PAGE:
Canada: Heather Mallick: Alberta, Ontario vote against common sense in favour of a dangerous doctrine - - PressFrom - Canada
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Canada Heather Mallick: Alberta, Ontario vote against common sense in favour of a dangerous doctrine

13:30  14 october  2019
13:30  14 october  2019 Source:   thestar.com

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"A Defence of Common Sense " is a 1925 essay by philosopher G. E. Moore. In it, he attempts to refute absolute skepticism (or nihilism) by arguing that at least some of our established beliefs - facts - about the world are absolutely certain. Moore argues that these beliefs are common sense .

Those who voted against were Senators Rónán Mullen, Jim Walsh and Feargal Quinn; the However, some religious-affiliated groups were in favour of the referendum. "The church must take account of this reality, but in the sense that it must strengthen its commitment to evangelisation.

Jason Kenney et al. sitting on a bench in a suit and tie: Ontario Premier Doug Ford, right, poses with Alberta Premier Jason Kenney at the Ontario Legislature in Toronto on May 3.© Chris Young Ontario Premier Doug Ford, right, poses with Alberta Premier Jason Kenney at the Ontario Legislature in Toronto on May 3.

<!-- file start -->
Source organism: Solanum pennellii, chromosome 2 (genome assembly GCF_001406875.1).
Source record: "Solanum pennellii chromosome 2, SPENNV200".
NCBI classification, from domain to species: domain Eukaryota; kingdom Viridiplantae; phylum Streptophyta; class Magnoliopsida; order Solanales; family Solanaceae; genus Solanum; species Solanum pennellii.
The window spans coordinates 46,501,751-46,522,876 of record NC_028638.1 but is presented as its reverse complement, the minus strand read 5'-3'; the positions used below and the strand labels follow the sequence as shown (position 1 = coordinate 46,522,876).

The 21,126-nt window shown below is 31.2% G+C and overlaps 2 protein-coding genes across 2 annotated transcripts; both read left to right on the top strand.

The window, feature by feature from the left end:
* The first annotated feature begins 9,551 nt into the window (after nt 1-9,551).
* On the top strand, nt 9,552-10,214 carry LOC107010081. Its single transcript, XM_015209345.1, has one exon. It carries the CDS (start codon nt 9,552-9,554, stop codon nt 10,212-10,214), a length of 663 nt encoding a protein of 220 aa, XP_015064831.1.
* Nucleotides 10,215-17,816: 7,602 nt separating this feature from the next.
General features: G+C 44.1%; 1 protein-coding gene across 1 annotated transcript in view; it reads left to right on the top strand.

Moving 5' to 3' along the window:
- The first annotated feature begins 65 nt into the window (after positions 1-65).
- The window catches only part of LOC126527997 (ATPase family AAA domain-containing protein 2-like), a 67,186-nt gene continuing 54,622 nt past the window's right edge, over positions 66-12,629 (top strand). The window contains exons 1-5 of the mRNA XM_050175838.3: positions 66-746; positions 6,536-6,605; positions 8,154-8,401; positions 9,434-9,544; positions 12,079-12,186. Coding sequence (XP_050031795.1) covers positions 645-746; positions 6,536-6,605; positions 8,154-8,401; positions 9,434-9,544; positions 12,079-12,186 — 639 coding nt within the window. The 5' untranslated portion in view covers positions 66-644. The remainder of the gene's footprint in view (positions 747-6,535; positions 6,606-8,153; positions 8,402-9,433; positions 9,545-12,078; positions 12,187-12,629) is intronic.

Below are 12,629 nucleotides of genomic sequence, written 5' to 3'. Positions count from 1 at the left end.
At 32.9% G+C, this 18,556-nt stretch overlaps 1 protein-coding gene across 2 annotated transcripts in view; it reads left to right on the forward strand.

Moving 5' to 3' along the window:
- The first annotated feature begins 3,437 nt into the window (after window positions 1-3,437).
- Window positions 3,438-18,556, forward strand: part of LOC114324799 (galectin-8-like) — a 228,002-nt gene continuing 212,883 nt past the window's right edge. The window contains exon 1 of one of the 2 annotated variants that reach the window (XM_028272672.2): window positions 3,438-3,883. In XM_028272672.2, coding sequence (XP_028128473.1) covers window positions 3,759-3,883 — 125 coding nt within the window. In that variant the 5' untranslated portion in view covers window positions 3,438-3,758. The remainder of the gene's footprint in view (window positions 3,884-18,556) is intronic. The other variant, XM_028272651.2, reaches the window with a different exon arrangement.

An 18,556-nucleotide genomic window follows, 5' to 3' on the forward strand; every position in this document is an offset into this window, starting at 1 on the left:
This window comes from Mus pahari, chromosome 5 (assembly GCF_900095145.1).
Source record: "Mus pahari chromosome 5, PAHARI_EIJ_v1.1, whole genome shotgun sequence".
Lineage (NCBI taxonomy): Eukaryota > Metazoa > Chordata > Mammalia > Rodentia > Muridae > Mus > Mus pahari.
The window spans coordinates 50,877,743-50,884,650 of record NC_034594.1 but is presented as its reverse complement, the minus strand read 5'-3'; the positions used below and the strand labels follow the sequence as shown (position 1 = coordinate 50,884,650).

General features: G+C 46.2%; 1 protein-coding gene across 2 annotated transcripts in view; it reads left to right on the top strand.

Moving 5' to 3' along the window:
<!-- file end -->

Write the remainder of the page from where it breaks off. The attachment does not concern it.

(Editor’s note: The opinions in this article are the author’s, as published by our content partner, and do not necessarily represent the views of MSN or Microsoft.)

“Spare us from government oversight of meticulous truck driver training and licensing!” Crash victims do not cry this out as they sit in their own blood in the eerie silence post-smash on the flat highways of the West.

“No taxpayer dollars for me,” they don’t tell horrified police officers wet with the surrounding carnage. The injured just beg for help, sometimes mutely with their eyes.

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James Chalmers penned a scathing polemic against Common Sense titled Plain Truth. In his own pamphlet, Chalmers ridiculed Paine’s presumptuousness in overly educated biology teachers, who wished to expose their students to the theory of Darwinian evolution. Though the verdict in favor of